GREENSBORO — John Isner didn’t stick around in England for the Wimbledon finals.
Instead, after his most successful run at a Grand Slam ended in a grueling semifinal loss, America’s top tennis player went to the airport.
And came home.
“When I was leaving London,” Isner said today, “I was talking it over with my wife, Madi, and said, ‘Let’s take the London-to-Raleigh flight and go to Greensboro for a few days.’ We haven’t been here for a little bit, and it’s very nice to decompress and reflect on a few things. For me to come to Greensboro and keep it low-key, just hang out with my family, was very important. Because when I get back to Dallas later today, then I need to get back to work. … And I need to get myself back in the right mindset to go compete again.”
At 33, Isner has already proven he can compete.
He has won 13 singles titles and more than $15 million in prize money on the ATP Tour since turning pro in 2007 after an All-America college career at Georgia. He has played the two longest matches in Wimbledon history, including Friday’s 6½-hour, five-set semifinal loss to Kevin Anderson that included three tiebreakers and a 26-24 final.
And he’s in the midst of a renaissance year, with a doubles title at Indian Wells, a singles title at Miami and now the magical two weeks at Wimbledon.
It’s all added up to a career-best No. 8 spot in the ATP World Tour's singles rankings released today. He has been ranked among the top 10 for a career-best 14 consecutive weeks.
“To do it at age 33 is very cool,” Isner said. “I had been No. 9 three prior times — 2012, 2014 and earlier this year — but I could never quite get past No. 9. Something always got in the way. I was set up to be No. 8 earlier this year, and then Dominic Thiem, the Austrian guy, beat Rafa Nadal on clay, and that kept me from getting No. 8.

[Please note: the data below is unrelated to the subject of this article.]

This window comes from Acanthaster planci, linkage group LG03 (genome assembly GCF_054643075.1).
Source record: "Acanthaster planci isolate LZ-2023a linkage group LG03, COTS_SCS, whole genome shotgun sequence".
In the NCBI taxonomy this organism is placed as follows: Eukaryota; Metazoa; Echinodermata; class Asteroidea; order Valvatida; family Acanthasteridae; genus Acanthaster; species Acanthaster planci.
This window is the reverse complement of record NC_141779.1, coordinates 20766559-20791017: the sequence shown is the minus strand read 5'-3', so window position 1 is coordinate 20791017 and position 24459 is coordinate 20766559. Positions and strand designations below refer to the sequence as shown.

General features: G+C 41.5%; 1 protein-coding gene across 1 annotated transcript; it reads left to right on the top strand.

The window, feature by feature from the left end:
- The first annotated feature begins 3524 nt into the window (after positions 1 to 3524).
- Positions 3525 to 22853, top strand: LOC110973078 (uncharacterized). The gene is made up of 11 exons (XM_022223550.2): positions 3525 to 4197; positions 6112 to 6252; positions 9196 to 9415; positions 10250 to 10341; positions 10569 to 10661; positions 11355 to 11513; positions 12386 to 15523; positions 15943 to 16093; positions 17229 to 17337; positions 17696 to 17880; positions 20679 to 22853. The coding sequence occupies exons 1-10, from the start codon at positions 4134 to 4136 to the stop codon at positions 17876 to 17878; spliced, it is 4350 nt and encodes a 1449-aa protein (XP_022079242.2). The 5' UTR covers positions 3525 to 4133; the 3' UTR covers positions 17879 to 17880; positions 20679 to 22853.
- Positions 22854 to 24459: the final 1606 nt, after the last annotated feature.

“It’s been a lot of things like that, and I was like, ‘Gosh, am I ever going to beat No. 9 for myself?’ Now finally I’m at No. 8, and I think I could’ve been No. 6 if I had won that (Wimbledon semifinal) match. But it’s very encouraging that I’m doing it at this age. It just goes to show I’m doing all the right things. I really do believe my best tennis is ahead of me. I’ve said that time and time again, and I still believe that.”
Isner is a handful for opponents.
At 6 feet 10 and 240 pounds, he features the game’s best and biggest serve, a rocket that led to 110 consecutive service games won at Wimbledon until Anderson’s first break.
“It took me forever to grow into my body,” Isner said. “I didn’t start playing really good tennis until I was 22, after I’d left Georgia. And I’ve seen photos of myself from my first couple years on tour, and I was still super skinny at 24. I’ve always been a late bloomer. … It’s crazy to think about, but maybe I am just growing into my body now.”
And now, along with the big body and booming serve, there is veteran savvy.
“At 33, I am a lot wiser, definitely a lot more mature,” Isner said. “That’s important at this stage, working smarter as opposed to harder. It’s not necessarily about the number of hours on court. Stuff I do off the practice court is vital to my success.”
It’s the off-the-court stuff that drew him home to Greensboro for a few days.
A chance to relax. A chance to spend time with family, to play with his niece and nephew, twins who will turn 2 years old soon.
A chance to clear his mind, put Wimbledon in the rearview mirror and get ready for the summer hardcourt season on his home turf.
Isner has always played his best in the United States, and up ahead are tournaments in Atlanta and Washington. Those are followed by masters tournaments in Toronto and Cincinnati. All of it leads toward the U.S. Open starting on Aug. 27.
He said he feels fine. There are blisters on both feet and his right hand after the marathon semifinal against Anderson. But it’s minor stuff that will heal, nothing close to an injury.
“It just takes a few days to recover,” Isner said. “Every day you wake up and you feel a little better than yesterday. The hardest thing to overcome after losing a match like that on a stage like that is more the mental aspect.
“I’ve got to get myself to hit the ‘delete’ button on that. It was a good tournament, and of course I would’ve liked to have gone one more match further. But I can’t dwell on that. … I’ve got to forget it. It was a big moment at a big occasion, and I came up just a little bit short. That’s disappointing. But my focus has to be on what’s coming up. And I’m eager to get back out there on the hardcourts this summer.”